By: Landon Galloway

The prophet Jeremiah mastered the three-point sermon long before it became popular. His book-long message centers on three themes:

  • We have sinned.
  • God will soon punish us through the Babylonians and exile us to a strange land.
  • God will eventually restore us to our land.

He continually reminds Israel’s leaders that the corporate sin of people has attracted God’s wrath. Though God is loving and patient, He can no longer tolerate Israel’s repeated episodes of idolatry, insincere worship, and disregard for mercy and justice. So, He chose the war machine of the Babylonians to punish them for their sins. During most of Jeremiah’s ministry, Nebuchadnezzar and his army had surrounded and sieged the city of Jerusalem. Many of Israel’s prophets were naming and-claiming a miracle of deliverance; they were convinced that God would rescue His chosen people from the grip of the evil and idolatrous pagans of Babylon.

Jeremiah’s message was radically different. He insisted that Israel should surrender immediately because there would be no escape from the destruction of the Babylonians. He promised that those who do not surrender to Babylon will face death by the sword, death by famine, or death by pestilence.

God had given Israel a multiple choice test. Would you rather:

  • Die by sword
  • Die by famine
  • Die by pestilence
  • Surrender, but live.

But, it’s not as grim as it might seem. Jeremiah sees a future of prosperity and restoration beyond the exile. He is not only the messenger of gloom and doom; he is the preacher of promise and hope. After 70 years, God will restore His people to the land. There will be sorrow in the night, but joy will come in the morning.

Jeremiah’s frank tone and uncompromising insistence on surrender makes him rather unpopular. He neither wins friends nor influences people. Powerful political enemies falsely accuse him of defecting to the Babylonians and have him thrown in prison. Jeremiah 32 records a powerful account of the prophet’s prison experience.

Let’s set the scene. The Babylonians have conquered much of Israel, and have surrounded Jerusalem. It is only a matter of time before the city falls to the power of Nebuchadnezzar. In addition to all of the concrete evidence of imminent defeat, Jeremiah has heard directly from God that there will be no rescue from Nebuchadnezzar’s hand. Furthermore, the prophet is in prison and has no guarantee that he will ever gain freedom.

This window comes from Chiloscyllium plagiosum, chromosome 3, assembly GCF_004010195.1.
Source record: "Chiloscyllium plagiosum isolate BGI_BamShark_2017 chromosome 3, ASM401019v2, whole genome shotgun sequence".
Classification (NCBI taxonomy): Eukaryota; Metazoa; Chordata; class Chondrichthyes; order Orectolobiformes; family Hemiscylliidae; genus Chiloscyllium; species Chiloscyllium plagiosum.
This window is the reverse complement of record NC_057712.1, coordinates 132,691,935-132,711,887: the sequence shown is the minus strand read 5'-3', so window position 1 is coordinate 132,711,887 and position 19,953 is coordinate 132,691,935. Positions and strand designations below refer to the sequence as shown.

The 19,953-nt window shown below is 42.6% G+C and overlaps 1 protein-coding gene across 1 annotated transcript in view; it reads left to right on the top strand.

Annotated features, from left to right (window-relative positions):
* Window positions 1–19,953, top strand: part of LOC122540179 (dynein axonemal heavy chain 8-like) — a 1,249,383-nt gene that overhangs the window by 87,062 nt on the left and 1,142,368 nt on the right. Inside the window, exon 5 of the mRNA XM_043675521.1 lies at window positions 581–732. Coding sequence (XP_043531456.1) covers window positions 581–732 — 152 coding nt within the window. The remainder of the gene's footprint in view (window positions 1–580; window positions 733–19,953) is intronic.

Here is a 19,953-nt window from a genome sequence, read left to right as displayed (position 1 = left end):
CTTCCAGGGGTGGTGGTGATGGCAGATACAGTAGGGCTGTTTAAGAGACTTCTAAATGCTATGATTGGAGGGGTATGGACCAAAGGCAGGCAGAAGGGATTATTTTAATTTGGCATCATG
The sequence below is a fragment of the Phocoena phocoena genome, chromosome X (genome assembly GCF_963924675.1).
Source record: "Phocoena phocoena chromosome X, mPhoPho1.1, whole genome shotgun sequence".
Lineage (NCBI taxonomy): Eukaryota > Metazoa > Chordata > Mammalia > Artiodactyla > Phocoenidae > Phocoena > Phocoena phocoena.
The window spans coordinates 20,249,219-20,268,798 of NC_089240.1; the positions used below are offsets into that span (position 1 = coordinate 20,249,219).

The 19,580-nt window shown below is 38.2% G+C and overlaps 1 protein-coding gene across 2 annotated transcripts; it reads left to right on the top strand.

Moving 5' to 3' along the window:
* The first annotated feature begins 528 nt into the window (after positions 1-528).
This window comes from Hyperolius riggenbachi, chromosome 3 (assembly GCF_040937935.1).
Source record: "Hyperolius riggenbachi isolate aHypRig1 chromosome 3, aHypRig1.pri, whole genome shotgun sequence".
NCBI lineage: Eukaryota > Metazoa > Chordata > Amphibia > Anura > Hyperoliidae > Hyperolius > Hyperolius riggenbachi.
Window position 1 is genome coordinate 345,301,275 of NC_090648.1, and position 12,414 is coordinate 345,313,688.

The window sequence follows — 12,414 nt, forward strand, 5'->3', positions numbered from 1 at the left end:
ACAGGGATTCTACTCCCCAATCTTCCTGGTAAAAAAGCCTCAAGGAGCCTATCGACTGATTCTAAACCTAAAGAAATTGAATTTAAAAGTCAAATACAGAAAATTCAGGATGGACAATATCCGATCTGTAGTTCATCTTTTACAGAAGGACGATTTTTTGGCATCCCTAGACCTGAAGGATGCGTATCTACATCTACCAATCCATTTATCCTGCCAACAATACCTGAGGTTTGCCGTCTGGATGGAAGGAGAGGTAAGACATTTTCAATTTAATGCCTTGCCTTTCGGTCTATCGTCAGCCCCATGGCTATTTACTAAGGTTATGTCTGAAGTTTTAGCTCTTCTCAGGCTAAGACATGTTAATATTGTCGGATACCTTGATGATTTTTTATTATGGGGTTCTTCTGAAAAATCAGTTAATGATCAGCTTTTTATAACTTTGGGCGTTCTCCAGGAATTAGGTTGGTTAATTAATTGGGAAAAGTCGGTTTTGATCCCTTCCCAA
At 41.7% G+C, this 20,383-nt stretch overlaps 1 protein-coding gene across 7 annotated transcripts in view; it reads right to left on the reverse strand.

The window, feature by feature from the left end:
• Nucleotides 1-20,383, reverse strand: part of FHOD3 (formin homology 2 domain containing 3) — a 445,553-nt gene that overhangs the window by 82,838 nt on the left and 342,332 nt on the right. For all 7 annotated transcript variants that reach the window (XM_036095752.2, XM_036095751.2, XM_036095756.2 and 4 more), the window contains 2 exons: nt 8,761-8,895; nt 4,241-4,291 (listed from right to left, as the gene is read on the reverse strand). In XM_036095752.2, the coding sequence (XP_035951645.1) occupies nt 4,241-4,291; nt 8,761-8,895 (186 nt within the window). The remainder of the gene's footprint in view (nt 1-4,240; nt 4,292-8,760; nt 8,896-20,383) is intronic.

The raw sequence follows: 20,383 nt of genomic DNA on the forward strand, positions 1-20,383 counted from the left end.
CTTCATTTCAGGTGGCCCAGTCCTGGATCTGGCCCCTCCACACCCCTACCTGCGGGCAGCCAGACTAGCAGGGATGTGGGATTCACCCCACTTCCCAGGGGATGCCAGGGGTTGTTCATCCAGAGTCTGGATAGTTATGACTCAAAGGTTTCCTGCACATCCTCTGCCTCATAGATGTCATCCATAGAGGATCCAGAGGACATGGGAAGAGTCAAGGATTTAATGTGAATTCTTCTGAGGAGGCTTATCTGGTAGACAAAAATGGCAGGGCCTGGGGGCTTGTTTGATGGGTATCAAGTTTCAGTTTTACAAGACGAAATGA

In this dire and hopeless situation, Jeremiah’s cousin, Hanamel, approaches the prison with an utterly ridiculous request. Hanamel’s father had recently died and left him a field in an area south of Jerusalem called Anathoth. Hanamel did not want the field for obvious reasons: All Israelites would soon be forced to leave their country, and Anathoth had already been conquered and settled by the Babylonians,. So, he asked Jeremiah to purchase the field for seventeen shekels. There is no way that Jeremiah took this deal, right? It is obviously a scheme by a shrewd relative hoping to cheat Jeremiah out of his last few dollars.

However, Jeremiah gladly purchased the field. In fact, he insisted on an official and thorough business transaction:

“I signed the deed, sealed it, got witnesses, and weighed the money on scales. Then I took the sealed deed of purchase, containing the terms and conditions and the open copy. And I gave the deed of purchase to Baruch the son of Neriah son of Mahseiah, in the presence of Hanamel my cousin, in the presence of the witnesses who signed the deed of purchase, and in the presenceof all the Judeans who were sitting in the court of the guard. I charged Baruch in their presence, saying, ‘Thus says the Lord of hosts, the God of Israel: Take these deeds, both this sealed deed of purchase and this open deed, and put them in an earthenware vessel, that they may last for a long time.” (Jeremiah 32:10-14).

Jeremiah wanted his ownership of the land sealed in the annals of history. But, why? Why would he be so adamant about owning a piece of property in a conquered territory? Why would he want land in a place that he could not hope to live? Why would he purchase a field in Israel when exile to Babylon was imminent? I’m no expert, but common sense indicates that this is not the appropriate economic climate to invest in real estate.

But, Jeremiah believed God’s promise of restoration. He knew that Israel’s eventual return to the land was as sure as their immediate exile. In spite of a grim present, he believed in a better future. His cousin probably thought that he had bamboozled the delusional prophet. The court officials who sealed the deed likely thought the time in prison had caused Jeremiah to lose his sanity. But, Jeremiah knew that the word of God is surer than the circumstances of life.

There is much for leaders to learn from Jeremiah’s prison experience. By nature, we are visionaries. We see things that others do not see, and have answered God’s call to lead His people to places of promise and destiny. Each of us has heard God’s voice and envision a preferred future for our cities, our churches, and our ministries.

The lingering question is: Will you buy the field? Will you do something that doesn’t make sense in the present but makes perfect sense in light of the future? So much of our work seems to have little immediate payoff. We work all week on sermons, and no one seems to get it. We organize small groups, but participation isn’t what we imagined it would be. We call prayer meetings, but realize we should’ve just prayed at home because we are the only ones who attended. But, all of these acts of ministry are ways to “buy the field.”

You are doing what doesn’t make sense in the present, because you are confident of what God promised in the future.